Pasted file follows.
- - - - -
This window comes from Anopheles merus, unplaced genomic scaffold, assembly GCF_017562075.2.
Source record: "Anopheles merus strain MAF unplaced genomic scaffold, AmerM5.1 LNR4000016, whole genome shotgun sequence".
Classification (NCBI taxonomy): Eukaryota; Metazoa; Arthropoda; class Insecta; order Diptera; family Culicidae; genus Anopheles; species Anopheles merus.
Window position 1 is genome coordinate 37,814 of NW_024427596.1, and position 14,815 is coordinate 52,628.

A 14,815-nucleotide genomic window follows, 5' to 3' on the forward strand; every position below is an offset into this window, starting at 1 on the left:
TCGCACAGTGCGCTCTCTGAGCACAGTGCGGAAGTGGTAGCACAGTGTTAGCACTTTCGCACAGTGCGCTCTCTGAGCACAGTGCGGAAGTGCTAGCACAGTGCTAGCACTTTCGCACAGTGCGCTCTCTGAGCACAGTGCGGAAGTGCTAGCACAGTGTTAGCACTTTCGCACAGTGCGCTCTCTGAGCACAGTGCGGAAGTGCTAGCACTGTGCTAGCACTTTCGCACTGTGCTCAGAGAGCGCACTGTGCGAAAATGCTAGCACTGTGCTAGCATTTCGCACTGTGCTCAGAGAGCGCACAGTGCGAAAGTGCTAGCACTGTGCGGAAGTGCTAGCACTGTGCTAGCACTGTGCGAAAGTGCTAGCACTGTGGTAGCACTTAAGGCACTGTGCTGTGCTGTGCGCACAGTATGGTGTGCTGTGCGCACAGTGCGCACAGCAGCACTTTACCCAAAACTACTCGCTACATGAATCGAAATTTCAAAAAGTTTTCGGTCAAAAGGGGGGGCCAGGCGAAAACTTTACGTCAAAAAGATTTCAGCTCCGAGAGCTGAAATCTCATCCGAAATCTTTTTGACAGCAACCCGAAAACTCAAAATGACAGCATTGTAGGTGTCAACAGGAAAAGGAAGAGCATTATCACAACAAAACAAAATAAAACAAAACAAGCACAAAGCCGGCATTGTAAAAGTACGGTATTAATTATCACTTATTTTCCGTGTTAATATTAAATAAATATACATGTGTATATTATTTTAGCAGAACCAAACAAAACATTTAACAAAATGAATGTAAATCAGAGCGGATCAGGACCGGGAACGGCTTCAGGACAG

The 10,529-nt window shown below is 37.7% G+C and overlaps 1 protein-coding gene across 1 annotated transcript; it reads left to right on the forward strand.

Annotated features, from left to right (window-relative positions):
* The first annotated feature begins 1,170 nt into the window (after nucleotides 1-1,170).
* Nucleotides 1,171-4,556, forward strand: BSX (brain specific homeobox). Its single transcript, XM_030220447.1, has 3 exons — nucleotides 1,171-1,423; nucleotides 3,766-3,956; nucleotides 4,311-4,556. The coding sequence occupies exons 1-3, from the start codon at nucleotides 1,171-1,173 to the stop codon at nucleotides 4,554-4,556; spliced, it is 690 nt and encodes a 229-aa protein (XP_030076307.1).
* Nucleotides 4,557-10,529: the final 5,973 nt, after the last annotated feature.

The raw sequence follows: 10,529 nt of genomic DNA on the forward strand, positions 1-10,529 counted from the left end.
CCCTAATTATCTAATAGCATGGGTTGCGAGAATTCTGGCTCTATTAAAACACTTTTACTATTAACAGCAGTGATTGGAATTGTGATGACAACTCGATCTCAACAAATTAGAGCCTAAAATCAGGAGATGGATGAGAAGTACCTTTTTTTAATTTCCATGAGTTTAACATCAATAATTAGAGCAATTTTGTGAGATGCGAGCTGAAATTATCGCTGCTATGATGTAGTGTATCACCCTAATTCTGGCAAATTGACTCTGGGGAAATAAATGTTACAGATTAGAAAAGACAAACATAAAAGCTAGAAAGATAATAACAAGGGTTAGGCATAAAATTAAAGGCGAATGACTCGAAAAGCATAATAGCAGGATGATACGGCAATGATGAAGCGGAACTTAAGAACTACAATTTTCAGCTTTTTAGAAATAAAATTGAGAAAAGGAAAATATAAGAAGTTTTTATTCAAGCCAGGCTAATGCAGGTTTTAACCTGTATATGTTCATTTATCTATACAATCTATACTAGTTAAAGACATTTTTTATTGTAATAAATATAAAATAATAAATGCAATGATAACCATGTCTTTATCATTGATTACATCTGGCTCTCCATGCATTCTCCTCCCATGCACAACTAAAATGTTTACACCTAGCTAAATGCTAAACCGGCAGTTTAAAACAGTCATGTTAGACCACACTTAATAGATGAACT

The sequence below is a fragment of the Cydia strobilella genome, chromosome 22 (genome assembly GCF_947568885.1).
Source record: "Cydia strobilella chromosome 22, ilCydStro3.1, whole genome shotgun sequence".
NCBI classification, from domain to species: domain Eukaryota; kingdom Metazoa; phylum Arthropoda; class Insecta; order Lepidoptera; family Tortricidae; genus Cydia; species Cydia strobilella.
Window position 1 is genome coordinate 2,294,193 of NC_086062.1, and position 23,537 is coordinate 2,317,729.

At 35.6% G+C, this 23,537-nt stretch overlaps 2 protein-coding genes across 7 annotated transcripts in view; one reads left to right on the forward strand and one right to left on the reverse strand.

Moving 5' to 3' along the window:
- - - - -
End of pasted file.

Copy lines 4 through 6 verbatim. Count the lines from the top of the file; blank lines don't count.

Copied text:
Window position 1 is genome coordinate 37,814 of NW_024427596.1, and position 14,815 is coordinate 52,628.

A 14,815-nucleotide genomic window follows, 5' to 3' on the forward strand; every position below is an offset into this window, starting at 1 on the left:
TCGCACAGTGCGCTCTCTGAGCACAGTGCGGAAGTGGTAGCACAGTGTTAGCACTTTCGCACAGTGCGCTCTCTGAGCACAGTGCGGAAGTGCTAGCACAGTGCTAGCACTTTCGCACAGTGCGCTCTCTGAGCACAGTGCGGAAGTGCTAGCACAGTGTTAGCACTTTCGCACAGTGCGCTCTCTGAGCACAGTGCGGAAGTGCTAGCACTGTGCTAGCACTTTCGCACTGTGCTCAGAGAGCGCACTGTGCGAAAATGCTAGCACTGTGCTAGCATTTCGCACTGTGCTCAGAGAGCGCACAGTGCGAAAGTGCTAGCACTGTGCGGAAGTGCTAGCACTGTGCTAGCACTGTGCGAAAGTGCTAGCACTGTGGTAGCACTTAAGGCACTGTGCTGTGCTGTGCGCACAGTATGGTGTGCTGTGCGCACAGTGCGCACAGCAGCACTTTACCCAAAACTACTCGCTACATGAATCGAAATTTCAAAAAGTTTTCGGTCAAAAGGGGGGGCCAGGCGAAAACTTTACGTCAAAAAGATTTCAGCTCCGAGAGCTGAAATCTCATCCGAAATCTTTTTGACAGCAACCCGAAAACTCAAAATGACAGCATTGTAGGTGTCAACAGGAAAAGGAAGAGCATTATCACAACAAAACAAAATAAAACAAAACAAGCACAAAGCCGGCATTGTAAAAGTACGGTATTAATTATCACTTATTTTCCGTGTTAATATTAAATAAATATACATGTGTATATTATTTTAGCAGAACCAAACAAAACATTTAACAAAATGAATGTAAATCAGAGCGGATCAGGACCGGGAACGGCTTCAGGACAG